They don't have enough money of their own, and uniquely high piles of debt and demographics makes it unlikely that current workers will have enough money both to take care of them and save for their own future.

Some cuts, like reduced use of "premium" medicine will probably do no harm--and may actually help health and lifestyle--but I'm afraid that overall, without some major, unknown cost-reducing technological breakthrough, standards are going to go down, not up, for quite a number of people.

That is scary.

E. Barandiaran writes:

Arnold, your arithmetic is scary but it doesn't mean sudden death. Your fiscal crisis will continue for many years. During this slow death, politicians and their troupe of rogue economists will find many ways to empty most boxes and pockets before declaring "el corralito". I bet you that the troupe leader will be again a Harvard Ph.D.

Nick Rowe writes:

You need to make a minor change to your arithmetic (unless I've misunderstood).

Suppose (say) nominal GDP is growing at 4% per year (2% inflation + 2% real). Then the nominal debt can grow at 4% per year too, with the nominal debt/nominal GDP ratio staying constant. So if nominal interest rates are 10%, you only need to pay 6% interest times the debt, and borrow the remaining 4%, so the debt grows at 4%.

azmyth writes:

I'd like to turn this question on its head. Is there any possible conceivable financial structure where retirees can expect the same living standards with 2 workers per retiree as they do when there are 5 or even 10 workers per retiree? Economists are used to looking at financial flows to gain insight on real goods flows, not the other way around. In this case, examining a possible real goods flow is probably the better way to look at it.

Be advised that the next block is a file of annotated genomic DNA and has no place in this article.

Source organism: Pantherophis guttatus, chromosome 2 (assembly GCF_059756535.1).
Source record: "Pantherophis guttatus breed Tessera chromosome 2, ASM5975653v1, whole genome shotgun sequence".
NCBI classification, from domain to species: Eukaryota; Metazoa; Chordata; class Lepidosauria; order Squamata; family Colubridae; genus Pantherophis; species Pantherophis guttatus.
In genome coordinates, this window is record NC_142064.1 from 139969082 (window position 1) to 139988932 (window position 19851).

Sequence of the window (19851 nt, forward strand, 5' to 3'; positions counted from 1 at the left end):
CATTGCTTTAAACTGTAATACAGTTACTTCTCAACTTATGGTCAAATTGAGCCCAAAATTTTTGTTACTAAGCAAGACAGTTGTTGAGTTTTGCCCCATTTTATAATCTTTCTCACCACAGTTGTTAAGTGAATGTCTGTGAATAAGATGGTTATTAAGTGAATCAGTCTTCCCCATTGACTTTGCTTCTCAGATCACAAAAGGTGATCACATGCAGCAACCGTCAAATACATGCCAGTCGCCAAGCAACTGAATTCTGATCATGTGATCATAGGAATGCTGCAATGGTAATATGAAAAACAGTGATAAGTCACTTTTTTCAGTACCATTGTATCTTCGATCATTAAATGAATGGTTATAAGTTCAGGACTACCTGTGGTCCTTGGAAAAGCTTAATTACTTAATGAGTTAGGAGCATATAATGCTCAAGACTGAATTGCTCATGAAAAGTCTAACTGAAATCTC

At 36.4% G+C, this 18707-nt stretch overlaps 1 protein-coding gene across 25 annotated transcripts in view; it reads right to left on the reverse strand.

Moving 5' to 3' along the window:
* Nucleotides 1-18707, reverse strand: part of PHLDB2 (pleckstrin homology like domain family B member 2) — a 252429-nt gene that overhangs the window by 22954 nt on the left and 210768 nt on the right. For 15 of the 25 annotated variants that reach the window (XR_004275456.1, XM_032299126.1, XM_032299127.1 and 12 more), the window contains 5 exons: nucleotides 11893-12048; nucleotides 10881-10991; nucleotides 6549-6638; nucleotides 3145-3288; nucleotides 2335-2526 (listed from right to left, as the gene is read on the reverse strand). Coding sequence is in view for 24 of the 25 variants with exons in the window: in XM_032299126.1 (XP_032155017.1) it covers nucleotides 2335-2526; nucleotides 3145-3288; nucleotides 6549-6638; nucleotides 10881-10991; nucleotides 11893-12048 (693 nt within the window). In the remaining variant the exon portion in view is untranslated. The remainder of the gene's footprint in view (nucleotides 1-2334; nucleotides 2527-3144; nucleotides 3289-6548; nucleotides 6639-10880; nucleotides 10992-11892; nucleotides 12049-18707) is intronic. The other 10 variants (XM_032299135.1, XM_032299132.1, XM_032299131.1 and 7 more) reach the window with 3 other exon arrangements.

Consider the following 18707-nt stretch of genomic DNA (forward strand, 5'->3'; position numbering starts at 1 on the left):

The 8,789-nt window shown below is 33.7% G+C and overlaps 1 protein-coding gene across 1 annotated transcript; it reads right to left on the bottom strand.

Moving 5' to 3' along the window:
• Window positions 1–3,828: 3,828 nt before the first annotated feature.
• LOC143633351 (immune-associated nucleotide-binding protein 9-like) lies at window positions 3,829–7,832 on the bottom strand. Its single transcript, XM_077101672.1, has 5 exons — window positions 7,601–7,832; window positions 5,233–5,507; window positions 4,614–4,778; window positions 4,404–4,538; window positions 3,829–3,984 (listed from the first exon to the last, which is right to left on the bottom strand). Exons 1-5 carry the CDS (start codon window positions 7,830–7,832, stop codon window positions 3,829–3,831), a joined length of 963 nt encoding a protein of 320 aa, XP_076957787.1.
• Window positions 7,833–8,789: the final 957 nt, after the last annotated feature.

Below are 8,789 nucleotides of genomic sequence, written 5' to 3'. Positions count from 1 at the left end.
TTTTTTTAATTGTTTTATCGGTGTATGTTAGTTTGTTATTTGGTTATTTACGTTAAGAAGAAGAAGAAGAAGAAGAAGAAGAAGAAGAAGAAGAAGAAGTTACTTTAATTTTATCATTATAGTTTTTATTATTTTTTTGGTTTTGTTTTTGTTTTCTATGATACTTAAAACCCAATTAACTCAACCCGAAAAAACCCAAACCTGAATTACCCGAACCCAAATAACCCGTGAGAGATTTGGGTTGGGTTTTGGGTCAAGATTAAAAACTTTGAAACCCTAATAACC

I would say no, barring the possible invention of a cornicopia machine. Assuming 2% growth and returns on capital remaining steady, nothing we can do will allow future generations of retirees to live the same way as past generations of retirees. We could invest in massive amounts of storage technologies to move physical goods forward in time, but the goods that the elderly most demand - medicine and services - need to provided at the same time they are consumed. Rather than financial apocolypse, I predict a simple refutation of Medicare and Social Security promises.

Nick Rowe had a good related article a while back.

saxdrop writes:

Net Interest Rivals General Spending by 2040

http://mercatus.org/publication/net-interest-rivals-general-spending-2040

Boonton writes:

Arnold:

UPDATE: a commenter points out that the three economists I cited in the preceding paragraph, like other economists, say that we need to reduce the long-term deficit. But my point here is that "the future is now."...

Excuse me but isn't this just the opposite of what you're saying? You are saying that if various entitlement programs continue on their current trend lines debt and interest will be exploding in a few decades. Even if we were to achieve a balanced budget today or achieve a surplus today (as we did during the last Democratic President), it wouldn't matter. It wouldn't even approach being able to pay for the deficits that are coming in 20, 30, 40 years and beyond.

If that's the case quibbling over deficits today, like the recent ruckus over extending unemployment benefits is absurd, even more absurd to call such people deficit hawks. That's like having a car stuck on the railroad tracks with an express train due by at 5:10 PM and a 'safety hawk' yattering in your ear at 4:50 PM that you should roll up the windows.